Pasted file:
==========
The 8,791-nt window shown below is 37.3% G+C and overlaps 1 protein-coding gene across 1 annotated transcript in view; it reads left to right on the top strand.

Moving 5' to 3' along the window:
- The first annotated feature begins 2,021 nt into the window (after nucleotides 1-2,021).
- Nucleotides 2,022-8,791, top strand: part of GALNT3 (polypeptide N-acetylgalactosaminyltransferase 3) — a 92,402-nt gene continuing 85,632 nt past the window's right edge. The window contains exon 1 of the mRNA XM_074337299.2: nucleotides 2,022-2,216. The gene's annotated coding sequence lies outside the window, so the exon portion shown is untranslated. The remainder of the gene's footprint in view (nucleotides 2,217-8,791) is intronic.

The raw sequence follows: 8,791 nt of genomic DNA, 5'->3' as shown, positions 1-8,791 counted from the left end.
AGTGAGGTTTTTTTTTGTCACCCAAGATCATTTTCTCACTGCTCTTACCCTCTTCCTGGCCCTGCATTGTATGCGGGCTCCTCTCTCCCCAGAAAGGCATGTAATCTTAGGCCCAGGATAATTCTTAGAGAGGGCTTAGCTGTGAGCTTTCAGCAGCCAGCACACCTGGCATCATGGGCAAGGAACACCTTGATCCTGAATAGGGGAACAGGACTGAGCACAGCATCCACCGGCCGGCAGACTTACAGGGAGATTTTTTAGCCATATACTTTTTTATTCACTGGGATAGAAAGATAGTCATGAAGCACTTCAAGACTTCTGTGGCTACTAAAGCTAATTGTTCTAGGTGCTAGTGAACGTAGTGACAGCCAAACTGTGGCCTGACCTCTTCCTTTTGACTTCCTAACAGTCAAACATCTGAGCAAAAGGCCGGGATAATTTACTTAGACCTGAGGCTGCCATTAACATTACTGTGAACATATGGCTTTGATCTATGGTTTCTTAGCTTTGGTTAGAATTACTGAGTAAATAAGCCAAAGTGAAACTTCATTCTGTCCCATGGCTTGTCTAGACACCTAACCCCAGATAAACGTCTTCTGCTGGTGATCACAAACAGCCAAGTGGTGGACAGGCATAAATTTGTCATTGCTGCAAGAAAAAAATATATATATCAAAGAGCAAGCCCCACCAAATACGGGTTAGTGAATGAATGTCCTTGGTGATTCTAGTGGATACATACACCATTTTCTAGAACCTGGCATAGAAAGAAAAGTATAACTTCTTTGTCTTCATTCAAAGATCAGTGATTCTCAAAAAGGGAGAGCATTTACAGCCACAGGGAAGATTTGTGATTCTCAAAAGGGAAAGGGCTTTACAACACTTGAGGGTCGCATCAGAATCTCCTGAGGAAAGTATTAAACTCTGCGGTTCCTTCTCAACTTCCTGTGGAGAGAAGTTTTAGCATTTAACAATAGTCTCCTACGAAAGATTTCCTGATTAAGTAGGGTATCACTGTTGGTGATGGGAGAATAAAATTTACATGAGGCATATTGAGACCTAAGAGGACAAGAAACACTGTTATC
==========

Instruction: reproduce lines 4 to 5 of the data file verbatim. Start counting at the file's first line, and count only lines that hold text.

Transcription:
- Nucleotides 2,022-8,791, top strand: part of GALNT3 (polypeptide N-acetylgalactosaminyltransferase 3) — a 92,402-nt gene continuing 85,632 nt past the window's right edge. The window contains exon 1 of the mRNA XM_074337299.2: nucleotides 2,022-2,216. The gene's annotated coding sequence lies outside the window, so the exon portion shown is untranslated. The remainder of the gene's footprint in view (nucleotides 2,217-8,791) is intronic.

The raw sequence follows: 8,791 nt of genomic DNA, 5'->3' as shown, positions 1-8,791 counted from the left end.